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The many untrue tales told about education
EDUCATION MYTHS: WHAT SPECIAL INTEREST GROUPS WANT YOU TO BELIEVE
ABOUT OUR SCHOOLS — AND WHY IT ISN’T SO
By Jay P. Greene
Rowman and Littlefield, $24.95, 225 pages
REVIEWED BY MARTIN MORSE WOOSTER
The debates about our public schools are as contentious as ever. But in the clamor over education reform, education researchers are rarely heard from. There are lots of education journals out there, and education researchers are numerous enough to have their own professional association. Yet most education research remains obscure, even when professors produce studies that add to our knowledge on how to improve schools.
There are several reasons why you haven’t heard of most education research. Like far too many social scientists, most education researchers produce jargon-laden prose that a parent, teacher or concerned citizen would find impenetrable. Moreover, education researchers use a great deal of sophisticated mathematical analysis that math-impaired readers find hard to understand.
Because education researchers are rarely heard from, there are a great many myths about our schools that should be refuted but aren’t. In “Education Myths,” Jay P. Greene decisively refutes 18 myths that are routinely taken as facts by pundits and reporters. Mr. Greene is a fellow at the Manhattan Institute (for which I have consulted). Anyone interested in education reform will find Mr. Greene’s book timely and valuable.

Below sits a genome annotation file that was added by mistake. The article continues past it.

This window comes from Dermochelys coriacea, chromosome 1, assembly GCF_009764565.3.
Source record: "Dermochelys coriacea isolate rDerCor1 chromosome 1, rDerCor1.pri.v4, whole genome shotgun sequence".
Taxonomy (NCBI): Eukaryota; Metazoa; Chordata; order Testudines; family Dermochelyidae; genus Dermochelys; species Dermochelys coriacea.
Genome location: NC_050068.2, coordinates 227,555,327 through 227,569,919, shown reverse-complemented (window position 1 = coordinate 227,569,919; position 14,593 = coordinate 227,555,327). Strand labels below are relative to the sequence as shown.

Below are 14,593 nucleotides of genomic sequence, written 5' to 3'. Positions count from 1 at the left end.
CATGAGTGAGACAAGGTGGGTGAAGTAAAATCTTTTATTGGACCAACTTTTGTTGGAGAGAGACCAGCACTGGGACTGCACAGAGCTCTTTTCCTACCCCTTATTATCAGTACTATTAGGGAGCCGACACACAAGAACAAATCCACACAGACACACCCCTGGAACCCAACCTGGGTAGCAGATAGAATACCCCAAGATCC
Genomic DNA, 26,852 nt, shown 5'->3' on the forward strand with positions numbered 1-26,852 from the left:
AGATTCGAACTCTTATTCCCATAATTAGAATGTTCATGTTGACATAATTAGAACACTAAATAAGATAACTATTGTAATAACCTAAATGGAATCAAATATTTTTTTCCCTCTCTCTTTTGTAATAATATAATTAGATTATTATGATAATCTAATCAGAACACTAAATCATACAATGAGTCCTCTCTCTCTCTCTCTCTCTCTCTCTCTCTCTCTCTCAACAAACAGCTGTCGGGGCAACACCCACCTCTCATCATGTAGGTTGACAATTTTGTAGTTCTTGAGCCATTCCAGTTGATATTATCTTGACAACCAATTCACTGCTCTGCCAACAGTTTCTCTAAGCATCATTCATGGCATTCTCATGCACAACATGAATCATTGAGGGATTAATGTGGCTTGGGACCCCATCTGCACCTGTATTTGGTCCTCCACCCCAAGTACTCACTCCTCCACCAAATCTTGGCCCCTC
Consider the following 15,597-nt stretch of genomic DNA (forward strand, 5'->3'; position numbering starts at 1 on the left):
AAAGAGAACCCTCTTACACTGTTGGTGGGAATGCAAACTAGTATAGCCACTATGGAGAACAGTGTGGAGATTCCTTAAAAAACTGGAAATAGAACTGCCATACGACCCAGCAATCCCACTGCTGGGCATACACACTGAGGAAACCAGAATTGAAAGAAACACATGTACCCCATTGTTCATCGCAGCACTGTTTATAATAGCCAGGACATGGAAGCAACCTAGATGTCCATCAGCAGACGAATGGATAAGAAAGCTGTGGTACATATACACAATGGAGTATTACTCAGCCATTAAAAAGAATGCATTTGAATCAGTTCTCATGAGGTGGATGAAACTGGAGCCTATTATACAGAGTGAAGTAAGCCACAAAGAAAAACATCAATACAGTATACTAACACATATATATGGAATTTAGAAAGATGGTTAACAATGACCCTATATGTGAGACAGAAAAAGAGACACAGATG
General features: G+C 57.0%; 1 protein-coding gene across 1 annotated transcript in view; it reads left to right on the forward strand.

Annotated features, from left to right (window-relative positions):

Among the myths Mr. Greene refutes in his book are these:
Public schools are “underfunded.” This myth, Mr. Greene writes, is “so omnipresent that most Americans simply accept the truth of the claim unconsciously.” But the National Center for Education Statistics reports that schools are getting more money than ever. Measured in inflation-adjusted dollars, the average public school annually spent $1,214 per student 60 years ago, $4,479 in 1971-72, and $8,745 by 2001-02. And numerous scholars, most notably the Hoover Institution’s Eric Hanushek, have shown that there is no connection between spending on education and student achievement.
Teachers are underpaid. Most people forget that teachers only work nine months a year, and many don’t work an eight-hour day. If teachers worked as many hours as most professionals do, their incomes would be higher. The U.S. Department of Labor reports that the average elementary school teacher makes $30.75 an hour, while the typical high school teacher earns $31.01 an hour.
Teachers who accumulate seniority do even better; American Enterprise Institute fellow Frederick Hess reports that between 15 and 20,000 public school teachers make over $100,000 annually.
Better-trained teachers do better in the classroom. There’s very little evidence that the training teachers undergo in any way helps them teach. Urban Institute researcher Dan Goldhaber reports “only about three percent of the contribution teachers made to student learning was associated with teacher experience, degree attained, and other readily available characteristics.” Moreover, there’s some evidence that teacher certification might actually hinder learning, since burned-out senior teachers who have the appropriate credentials grimly hang on until their pensions vest, even though they long ago lost the inspiration to do a good job in the classroom.
Smaller classes produce smarter students. Most of the evidence that smaller classes improve learning comes from the STAR experiment of the 1980s, in which students in Tennessee elementary schools seemed to do better if they were in smaller classes. But the results of the STAR experiment have never been duplicated, leaving its findings problematic. Moreover, class size reduction involves bringing in a huge number of new teachers, many of them unqualified.
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